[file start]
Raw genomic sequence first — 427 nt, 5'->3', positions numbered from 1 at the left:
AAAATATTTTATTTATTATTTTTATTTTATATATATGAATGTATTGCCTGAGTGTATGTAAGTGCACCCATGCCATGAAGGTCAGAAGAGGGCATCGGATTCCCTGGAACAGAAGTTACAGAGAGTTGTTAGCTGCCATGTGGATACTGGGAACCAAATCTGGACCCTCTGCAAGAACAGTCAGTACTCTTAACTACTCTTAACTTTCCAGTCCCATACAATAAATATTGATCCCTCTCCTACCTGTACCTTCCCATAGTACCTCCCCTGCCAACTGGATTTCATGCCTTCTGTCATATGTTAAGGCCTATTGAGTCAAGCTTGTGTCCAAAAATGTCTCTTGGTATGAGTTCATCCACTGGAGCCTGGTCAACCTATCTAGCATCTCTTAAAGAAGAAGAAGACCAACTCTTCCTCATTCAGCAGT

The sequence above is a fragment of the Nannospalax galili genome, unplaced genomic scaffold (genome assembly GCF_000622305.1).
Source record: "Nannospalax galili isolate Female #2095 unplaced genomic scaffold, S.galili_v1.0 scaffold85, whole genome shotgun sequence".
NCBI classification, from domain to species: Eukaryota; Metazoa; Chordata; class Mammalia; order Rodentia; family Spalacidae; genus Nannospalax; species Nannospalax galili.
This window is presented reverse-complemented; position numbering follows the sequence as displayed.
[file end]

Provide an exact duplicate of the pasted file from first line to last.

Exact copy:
Raw genomic sequence first — 427 nt, 5'->3', positions numbered from 1 at the left:
AAAATATTTTATTTATTATTTTTATTTTATATATATGAATGTATTGCCTGAGTGTATGTAAGTGCACCCATGCCATGAAGGTCAGAAGAGGGCATCGGATTCCCTGGAACAGAAGTTACAGAGAGTTGTTAGCTGCCATGTGGATACTGGGAACCAAATCTGGACCCTCTGCAAGAACAGTCAGTACTCTTAACTACTCTTAACTTTCCAGTCCCATACAATAAATATTGATCCCTCTCCTACCTGTACCTTCCCATAGTACCTCCCCTGCCAACTGGATTTCATGCCTTCTGTCATATGTTAAGGCCTATTGAGTCAAGCTTGTGTCCAAAAATGTCTCTTGGTATGAGTTCATCCACTGGAGCCTGGTCAACCTATCTAGCATCTCTTAAAGAAGAAGAAGACCAACTCTTCCTCATTCAGCAGT

The sequence above is a fragment of the Nannospalax galili genome, unplaced genomic scaffold (genome assembly GCF_000622305.1).
Source record: "Nannospalax galili isolate Female #2095 unplaced genomic scaffold, S.galili_v1.0 scaffold85, whole genome shotgun sequence".
NCBI classification, from domain to species: Eukaryota; Metazoa; Chordata; class Mammalia; order Rodentia; family Spalacidae; genus Nannospalax; species Nannospalax galili.
This window is presented reverse-complemented; position numbering follows the sequence as displayed.